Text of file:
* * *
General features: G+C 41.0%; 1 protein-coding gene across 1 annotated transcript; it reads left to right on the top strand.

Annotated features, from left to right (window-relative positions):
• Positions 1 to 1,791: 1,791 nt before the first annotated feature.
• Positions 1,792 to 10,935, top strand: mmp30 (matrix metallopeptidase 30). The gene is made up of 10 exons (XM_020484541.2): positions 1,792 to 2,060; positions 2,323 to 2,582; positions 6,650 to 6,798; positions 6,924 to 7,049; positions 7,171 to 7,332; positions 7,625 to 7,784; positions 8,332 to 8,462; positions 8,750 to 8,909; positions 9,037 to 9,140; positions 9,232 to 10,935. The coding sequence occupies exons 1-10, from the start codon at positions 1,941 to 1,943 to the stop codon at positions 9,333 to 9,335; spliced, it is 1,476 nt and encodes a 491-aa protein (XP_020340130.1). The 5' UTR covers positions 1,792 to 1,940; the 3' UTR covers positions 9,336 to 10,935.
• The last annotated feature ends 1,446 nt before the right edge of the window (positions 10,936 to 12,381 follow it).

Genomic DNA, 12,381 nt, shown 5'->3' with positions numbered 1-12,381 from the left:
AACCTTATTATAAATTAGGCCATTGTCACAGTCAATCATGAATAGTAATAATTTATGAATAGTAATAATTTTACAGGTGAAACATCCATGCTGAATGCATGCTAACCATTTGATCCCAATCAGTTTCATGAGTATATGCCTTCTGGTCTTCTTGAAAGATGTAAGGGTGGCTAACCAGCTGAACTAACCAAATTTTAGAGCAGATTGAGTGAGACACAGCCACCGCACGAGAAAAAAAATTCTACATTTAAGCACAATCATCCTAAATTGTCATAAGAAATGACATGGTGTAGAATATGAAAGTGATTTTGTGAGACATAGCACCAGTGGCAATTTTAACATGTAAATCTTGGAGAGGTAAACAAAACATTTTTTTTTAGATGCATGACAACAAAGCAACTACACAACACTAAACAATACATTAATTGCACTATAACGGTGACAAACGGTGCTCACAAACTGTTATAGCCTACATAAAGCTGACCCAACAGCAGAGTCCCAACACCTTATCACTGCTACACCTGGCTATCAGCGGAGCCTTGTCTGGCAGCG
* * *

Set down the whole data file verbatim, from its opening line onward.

General features: G+C 41.0%; 1 protein-coding gene across 1 annotated transcript; it reads left to right on the top strand.

Annotated features, from left to right (window-relative positions):
• Positions 1 to 1,791: 1,791 nt before the first annotated feature.
• Positions 1,792 to 10,935, top strand: mmp30 (matrix metallopeptidase 30). The gene is made up of 10 exons (XM_020484541.2): positions 1,792 to 2,060; positions 2,323 to 2,582; positions 6,650 to 6,798; positions 6,924 to 7,049; positions 7,171 to 7,332; positions 7,625 to 7,784; positions 8,332 to 8,462; positions 8,750 to 8,909; positions 9,037 to 9,140; positions 9,232 to 10,935. The coding sequence occupies exons 1-10, from the start codon at positions 1,941 to 1,943 to the stop codon at positions 9,333 to 9,335; spliced, it is 1,476 nt and encodes a 491-aa protein (XP_020340130.1). The 5' UTR covers positions 1,792 to 1,940; the 3' UTR covers positions 9,336 to 10,935.
• The last annotated feature ends 1,446 nt before the right edge of the window (positions 10,936 to 12,381 follow it).

Genomic DNA, 12,381 nt, shown 5'->3' with positions numbered 1-12,381 from the left:
AACCTTATTATAAATTAGGCCATTGTCACAGTCAATCATGAATAGTAATAATTTATGAATAGTAATAATTTTACAGGTGAAACATCCATGCTGAATGCATGCTAACCATTTGATCCCAATCAGTTTCATGAGTATATGCCTTCTGGTCTTCTTGAAAGATGTAAGGGTGGCTAACCAGCTGAACTAACCAAATTTTAGAGCAGATTGAGTGAGACACAGCCACCGCACGAGAAAAAAAATTCTACATTTAAGCACAATCATCCTAAATTGTCATAAGAAATGACATGGTGTAGAATATGAAAGTGATTTTGTGAGACATAGCACCAGTGGCAATTTTAACATGTAAATCTTGGAGAGGTAAACAAAACATTTTTTTTTAGATGCATGACAACAAAGCAACTACACAACACTAAACAATACATTAATTGCACTATAACGGTGACAAACGGTGCTCACAAACTGTTATAGCCTACATAAAGCTGACCCAACAGCAGAGTCCCAACACCTTATCACTGCTACACCTGGCTATCAGCGGAGCCTTGTCTGGCAGCG